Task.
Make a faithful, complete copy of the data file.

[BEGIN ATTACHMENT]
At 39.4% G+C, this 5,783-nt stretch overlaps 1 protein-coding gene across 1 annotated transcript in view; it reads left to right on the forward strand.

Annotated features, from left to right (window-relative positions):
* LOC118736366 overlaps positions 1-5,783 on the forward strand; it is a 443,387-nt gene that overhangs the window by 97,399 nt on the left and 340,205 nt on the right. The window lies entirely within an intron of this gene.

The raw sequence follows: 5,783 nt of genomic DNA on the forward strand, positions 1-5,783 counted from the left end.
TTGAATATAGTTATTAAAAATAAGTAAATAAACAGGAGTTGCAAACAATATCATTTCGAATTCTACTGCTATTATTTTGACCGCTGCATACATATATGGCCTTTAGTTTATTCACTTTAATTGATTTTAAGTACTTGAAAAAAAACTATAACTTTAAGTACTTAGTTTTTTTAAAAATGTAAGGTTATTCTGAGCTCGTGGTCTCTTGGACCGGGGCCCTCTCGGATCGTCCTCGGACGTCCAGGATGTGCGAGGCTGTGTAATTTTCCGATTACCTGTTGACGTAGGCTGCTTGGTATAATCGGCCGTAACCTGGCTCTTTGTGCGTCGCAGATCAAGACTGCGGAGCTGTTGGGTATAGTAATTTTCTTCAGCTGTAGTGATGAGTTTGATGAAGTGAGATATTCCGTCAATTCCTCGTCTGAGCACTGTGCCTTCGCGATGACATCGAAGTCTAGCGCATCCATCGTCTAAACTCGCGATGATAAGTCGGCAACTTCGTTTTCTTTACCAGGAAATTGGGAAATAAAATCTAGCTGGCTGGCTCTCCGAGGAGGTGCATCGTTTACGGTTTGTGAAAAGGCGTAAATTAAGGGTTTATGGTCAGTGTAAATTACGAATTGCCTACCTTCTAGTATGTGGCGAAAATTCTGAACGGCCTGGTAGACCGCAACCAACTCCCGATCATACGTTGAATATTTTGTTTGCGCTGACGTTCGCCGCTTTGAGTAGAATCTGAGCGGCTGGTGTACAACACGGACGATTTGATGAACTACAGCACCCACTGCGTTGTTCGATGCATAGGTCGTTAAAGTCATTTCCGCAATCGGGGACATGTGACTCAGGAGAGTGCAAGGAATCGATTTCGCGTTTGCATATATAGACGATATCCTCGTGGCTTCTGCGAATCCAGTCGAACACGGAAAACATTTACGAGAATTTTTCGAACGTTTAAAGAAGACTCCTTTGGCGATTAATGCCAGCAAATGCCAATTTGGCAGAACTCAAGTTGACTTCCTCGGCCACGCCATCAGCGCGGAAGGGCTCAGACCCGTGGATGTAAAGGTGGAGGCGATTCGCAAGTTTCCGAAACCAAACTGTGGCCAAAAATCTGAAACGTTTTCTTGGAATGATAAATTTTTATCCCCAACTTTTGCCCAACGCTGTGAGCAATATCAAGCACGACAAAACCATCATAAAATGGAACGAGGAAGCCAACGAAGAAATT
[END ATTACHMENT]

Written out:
At 39.4% G+C, this 5,783-nt stretch overlaps 1 protein-coding gene across 1 annotated transcript in view; it reads left to right on the forward strand.

Annotated features, from left to right (window-relative positions):
* LOC118736366 overlaps positions 1-5,783 on the forward strand; it is a 443,387-nt gene that overhangs the window by 97,399 nt on the left and 340,205 nt on the right. The window lies entirely within an intron of this gene.

The raw sequence follows: 5,783 nt of genomic DNA on the forward strand, positions 1-5,783 counted from the left end.
TTGAATATAGTTATTAAAAATAAGTAAATAAACAGGAGTTGCAAACAATATCATTTCGAATTCTACTGCTATTATTTTGACCGCTGCATACATATATGGCCTTTAGTTTATTCACTTTAATTGATTTTAAGTACTTGAAAAAAAACTATAACTTTAAGTACTTAGTTTTTTTAAAAATGTAAGGTTATTCTGAGCTCGTGGTCTCTTGGACCGGGGCCCTCTCGGATCGTCCTCGGACGTCCAGGATGTGCGAGGCTGTGTAATTTTCCGATTACCTGTTGACGTAGGCTGCTTGGTATAATCGGCCGTAACCTGGCTCTTTGTGCGTCGCAGATCAAGACTGCGGAGCTGTTGGGTATAGTAATTTTCTTCAGCTGTAGTGATGAGTTTGATGAAGTGAGATATTCCGTCAATTCCTCGTCTGAGCACTGTGCCTTCGCGATGACATCGAAGTCTAGCGCATCCATCGTCTAAACTCGCGATGATAAGTCGGCAACTTCGTTTTCTTTACCAGGAAATTGGGAAATAAAATCTAGCTGGCTGGCTCTCCGAGGAGGTGCATCGTTTACGGTTTGTGAAAAGGCGTAAATTAAGGGTTTATGGTCAGTGTAAATTACGAATTGCCTACCTTCTAGTATGTGGCGAAAATTCTGAACGGCCTGGTAGACCGCAACCAACTCCCGATCATACGTTGAATATTTTGTTTGCGCTGACGTTCGCCGCTTTGAGTAGAATCTGAGCGGCTGGTGTACAACACGGACGATTTGATGAACTACAGCACCCACTGCGTTGTTCGATGCATAGGTCGTTAAAGTCATTTCCGCAATCGGGGACATGTGACTCAGGAGAGTGCAAGGAATCGATTTCGCGTTTGCATATATAGACGATATCCTCGTGGCTTCTGCGAATCCAGTCGAACACGGAAAACATTTACGAGAATTTTTCGAACGTTTAAAGAAGACTCCTTTGGCGATTAATGCCAGCAAATGCCAATTTGGCAGAACTCAAGTTGACTTCCTCGGCCACGCCATCAGCGCGGAAGGGCTCAGACCCGTGGATGTAAAGGTGGAGGCGATTCGCAAGTTTCCGAAACCAAACTGTGGCCAAAAATCTGAAACGTTTTCTTGGAATGATAAATTTTTATCCCCAACTTTTGCCCAACGCTGTGAGCAATATCAAGCACGACAAAACCATCATAAAATGGAACGAGGAAGCCAACGAAGAAATT